With reports that Facebook Inc. is expected to rebrand as a metaverse company, the not-so-novel term has made its way into headlines around the world.
Technology news website The Verge reported Tuesday that the company, known for its social network and messaging platforms, will announce a new company name to better reflect its ambitions to build the metaverse.
“Facebook has plenty of reasons to want us to look at something else,” said Beth Coleman, a professor at the University of Toronto’s Institute of Communications, Culture, Information and Technology.
But beyond Facebook’s legal challenges, experts say the metaverse could be the next frontier of the social web where companies create new platforms to hook users.
What is the metaverse?
Like many modern technologies, the idea has roots in science fiction. Neal Stephenson’s novel Snow Crash first mentioned the metaverse in 1992, describing it as a shared, virtual space where users can interact.
It isn’t a platform or experience owned by one single company. While it’s often used to describe digital worlds in which users can communicate, play and do business with others, the idea is much broader.
“It’s this kind of catch-all term for anything that seems like it’s something that comes after the mobile internet, which was the thing that came after the desktop internet,” said Adi Robertson, senior reporter for The Verge.
Ramona Pringle, an associate professor at the Ryerson University RTA School of Media, says it’s an idea decades in the making. Virtual spaces inhabited by digital avatars — popularized by the virtual world of Second Life in the 2000s — promised to “take over our lives” long before social networks had users glued to their phones all day long.
The metaverse as it’s now described would be an evolution from that original idea combined with social networking as we know it today, she says.
Virtual reality (VR) and augmented reality (AR) technology is expected to a driving force for the virtual worlds by creating immersive experiences for users, and could further blur the lines between real and digital life.
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What will users do there?
Facebook’s vision of the metaverse isn’t too far off from Stephenson’s sci-fi concept.
The company describes it as a “set of virtual spaces where you can create and explore with other people who aren’t in the same physical space as you.”
But the metaverse will go beyond providing space to chat with new and old avatar-based friends. In the video game worlds of Roblox and Fortnite, early entrants to the metaverse popular among younger players, pop stars have held live concerts and digital goods are traded for in-game currency, for example.
“There’s this desire to be more immersive and … an active participant in these virtual experiences because we realize that we’re just going to have to spend a lot more time there and we’re OK with that,” said Annie Zhang, host of the podcast Hello Metaverse and a senior product designer at Roblox.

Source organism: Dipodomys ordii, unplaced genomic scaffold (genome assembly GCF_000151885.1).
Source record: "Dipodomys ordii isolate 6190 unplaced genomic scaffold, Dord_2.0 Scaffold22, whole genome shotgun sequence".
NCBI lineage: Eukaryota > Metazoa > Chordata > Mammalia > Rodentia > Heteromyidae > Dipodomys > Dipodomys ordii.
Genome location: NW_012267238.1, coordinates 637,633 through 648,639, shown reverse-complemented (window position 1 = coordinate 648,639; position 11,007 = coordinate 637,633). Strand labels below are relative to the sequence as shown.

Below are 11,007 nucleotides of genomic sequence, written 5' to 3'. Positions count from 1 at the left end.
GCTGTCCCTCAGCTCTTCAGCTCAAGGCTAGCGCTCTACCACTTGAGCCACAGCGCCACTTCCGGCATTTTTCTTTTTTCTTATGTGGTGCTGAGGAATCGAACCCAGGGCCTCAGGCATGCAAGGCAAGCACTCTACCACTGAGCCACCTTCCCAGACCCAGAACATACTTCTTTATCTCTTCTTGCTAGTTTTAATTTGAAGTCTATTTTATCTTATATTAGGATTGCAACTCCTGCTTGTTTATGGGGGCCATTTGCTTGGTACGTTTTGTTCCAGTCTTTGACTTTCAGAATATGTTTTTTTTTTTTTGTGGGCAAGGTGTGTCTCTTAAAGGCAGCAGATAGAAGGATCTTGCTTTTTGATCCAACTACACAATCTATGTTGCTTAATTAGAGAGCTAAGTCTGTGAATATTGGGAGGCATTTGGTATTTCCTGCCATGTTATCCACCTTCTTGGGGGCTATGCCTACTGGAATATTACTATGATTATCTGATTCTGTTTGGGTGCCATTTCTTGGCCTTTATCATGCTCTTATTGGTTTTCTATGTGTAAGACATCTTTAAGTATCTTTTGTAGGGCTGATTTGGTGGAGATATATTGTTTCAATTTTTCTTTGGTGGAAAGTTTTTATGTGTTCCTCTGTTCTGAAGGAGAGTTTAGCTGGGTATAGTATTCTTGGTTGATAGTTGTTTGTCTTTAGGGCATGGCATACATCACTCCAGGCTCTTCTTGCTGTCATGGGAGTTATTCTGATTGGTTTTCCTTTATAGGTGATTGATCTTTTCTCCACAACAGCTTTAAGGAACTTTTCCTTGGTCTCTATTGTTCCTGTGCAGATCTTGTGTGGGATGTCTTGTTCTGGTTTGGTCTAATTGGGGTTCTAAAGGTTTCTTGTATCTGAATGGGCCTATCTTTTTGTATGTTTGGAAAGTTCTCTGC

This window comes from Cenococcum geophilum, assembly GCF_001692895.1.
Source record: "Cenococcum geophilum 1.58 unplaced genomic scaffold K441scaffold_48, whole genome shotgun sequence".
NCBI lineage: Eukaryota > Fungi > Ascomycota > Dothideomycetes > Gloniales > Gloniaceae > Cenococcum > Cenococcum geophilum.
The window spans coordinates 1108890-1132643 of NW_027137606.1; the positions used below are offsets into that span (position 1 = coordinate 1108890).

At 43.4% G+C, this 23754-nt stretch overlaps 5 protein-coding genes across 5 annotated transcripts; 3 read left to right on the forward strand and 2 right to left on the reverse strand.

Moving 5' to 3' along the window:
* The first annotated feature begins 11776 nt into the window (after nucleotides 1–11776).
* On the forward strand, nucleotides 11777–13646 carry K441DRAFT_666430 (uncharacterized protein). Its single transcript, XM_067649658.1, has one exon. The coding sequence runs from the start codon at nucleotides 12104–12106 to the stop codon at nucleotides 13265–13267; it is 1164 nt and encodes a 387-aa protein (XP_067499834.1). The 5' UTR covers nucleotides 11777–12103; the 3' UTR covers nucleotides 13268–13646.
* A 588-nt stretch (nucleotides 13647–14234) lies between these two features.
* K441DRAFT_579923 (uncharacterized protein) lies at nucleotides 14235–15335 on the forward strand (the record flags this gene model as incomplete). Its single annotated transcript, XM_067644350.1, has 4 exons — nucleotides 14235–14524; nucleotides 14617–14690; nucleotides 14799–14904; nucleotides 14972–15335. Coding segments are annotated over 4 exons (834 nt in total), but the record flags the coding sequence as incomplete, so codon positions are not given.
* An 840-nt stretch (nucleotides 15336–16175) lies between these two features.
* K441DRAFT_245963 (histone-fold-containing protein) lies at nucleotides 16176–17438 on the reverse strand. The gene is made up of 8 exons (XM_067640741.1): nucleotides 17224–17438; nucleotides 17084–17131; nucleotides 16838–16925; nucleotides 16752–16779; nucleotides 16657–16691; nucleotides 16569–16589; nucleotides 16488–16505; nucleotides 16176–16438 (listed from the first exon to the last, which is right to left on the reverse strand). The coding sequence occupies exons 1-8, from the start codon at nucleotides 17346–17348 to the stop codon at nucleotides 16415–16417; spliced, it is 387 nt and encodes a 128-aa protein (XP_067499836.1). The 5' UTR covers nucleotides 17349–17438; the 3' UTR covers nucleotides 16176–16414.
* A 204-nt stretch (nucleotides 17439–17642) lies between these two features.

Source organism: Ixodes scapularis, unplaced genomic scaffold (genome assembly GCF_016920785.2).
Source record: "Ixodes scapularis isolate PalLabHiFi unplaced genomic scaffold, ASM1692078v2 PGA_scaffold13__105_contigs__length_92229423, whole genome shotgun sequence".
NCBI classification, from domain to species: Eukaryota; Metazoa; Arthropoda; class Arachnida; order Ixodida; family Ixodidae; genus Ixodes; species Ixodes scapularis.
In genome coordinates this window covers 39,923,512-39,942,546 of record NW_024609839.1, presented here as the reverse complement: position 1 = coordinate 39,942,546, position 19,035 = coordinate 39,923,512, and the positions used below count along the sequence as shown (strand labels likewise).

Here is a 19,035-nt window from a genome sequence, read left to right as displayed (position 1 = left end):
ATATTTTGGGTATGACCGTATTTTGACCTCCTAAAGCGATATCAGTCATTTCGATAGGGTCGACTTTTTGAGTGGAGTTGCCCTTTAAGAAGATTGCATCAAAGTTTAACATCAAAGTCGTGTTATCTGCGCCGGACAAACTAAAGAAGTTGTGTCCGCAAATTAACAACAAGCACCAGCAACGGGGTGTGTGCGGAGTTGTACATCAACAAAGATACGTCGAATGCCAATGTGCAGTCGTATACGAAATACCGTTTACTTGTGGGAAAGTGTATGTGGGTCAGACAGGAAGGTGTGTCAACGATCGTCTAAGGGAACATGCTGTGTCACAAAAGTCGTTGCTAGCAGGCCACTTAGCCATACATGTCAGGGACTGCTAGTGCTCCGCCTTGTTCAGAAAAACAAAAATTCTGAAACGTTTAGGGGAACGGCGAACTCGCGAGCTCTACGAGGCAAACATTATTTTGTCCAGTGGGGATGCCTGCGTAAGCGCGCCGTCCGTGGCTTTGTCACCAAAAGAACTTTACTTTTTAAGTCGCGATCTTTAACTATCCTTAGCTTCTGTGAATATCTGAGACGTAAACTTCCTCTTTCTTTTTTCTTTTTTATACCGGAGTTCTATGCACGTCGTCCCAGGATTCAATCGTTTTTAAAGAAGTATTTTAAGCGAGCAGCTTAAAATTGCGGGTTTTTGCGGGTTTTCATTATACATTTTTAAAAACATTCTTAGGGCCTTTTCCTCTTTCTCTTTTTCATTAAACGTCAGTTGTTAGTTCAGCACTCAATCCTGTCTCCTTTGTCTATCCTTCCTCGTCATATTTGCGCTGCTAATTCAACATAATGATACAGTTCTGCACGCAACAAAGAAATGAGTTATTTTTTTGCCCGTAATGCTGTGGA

Zhang predicts a future with economies that transcend the real world — an idea that began years ago in Second Life.
She says content creators could use virtual platforms to sell and release new music or videos, freeing some from the constraints of algorithms they say devalue their work.
Others may turn to virtual worlds to buy and sell “land” or other goods using cryptocurrency and non-fungible tokens (NFT), said Zhang. That’s already happening in Decentraland, a platform that uses the Ethereum blockchain.
“It’s a product of people not feeling like one they have control or an understanding of systems that they have to participate in,” she said, noting concerns that younger generations will struggle to own property in the real world as one example.
Currently, platforms like Roblox and Fortnite operate as walled gardens, run by the companies that own them. Some imagine a future within the metaverse where users could wander between worlds with a single avatar, carrying goods they’ve created or own from one platform to another.
Why is Facebook getting in on this?
Interest in building the metaverse is likely driven by financial goals and collecting user data for marketing, Pringle says. She expects companies will advertise on metaverse platforms, bringing in revenue for the companies that host them.
That could make the metaverse “a very compelling, very sticky and very immersive medium for ads” with users “still being targeted by people who want to sell us either products or ideologies,” Pringle said.
A shift toward the metaverse also serves as a rebuke of social media. For users unhappy about how social networks are “splintering society” or impacting users’ mental health, companies are promoting their investments into new kinds of experiences as a way forward, Pringle said.
Though Facebook’s push into the metaverse comes at the same time it’s under fire, Coleman notes that the company has been laying the groundwork for years.
Facebook purchased Oculus, a startup that builds VR headsets, back in 2014.
After years of what she calls “mediocre” virtual worlds built by various companies, Coleman says the success of the metaverse will ultimately depend on what company releases the “killer app” that users flock to.
Given Facebook Inc.’s success connecting people online — it boasts more than 2.85 billion monthly users on Facebook alone — it could be the company to do just that, she adds.
“If you were going to bet on a horse in terms of who is going to make this important to not just a population, but globally, you’d say that Facebook has a pretty damn good track record.”
Written by Jason Vermes with files from Sameer Chhabra and Reuters.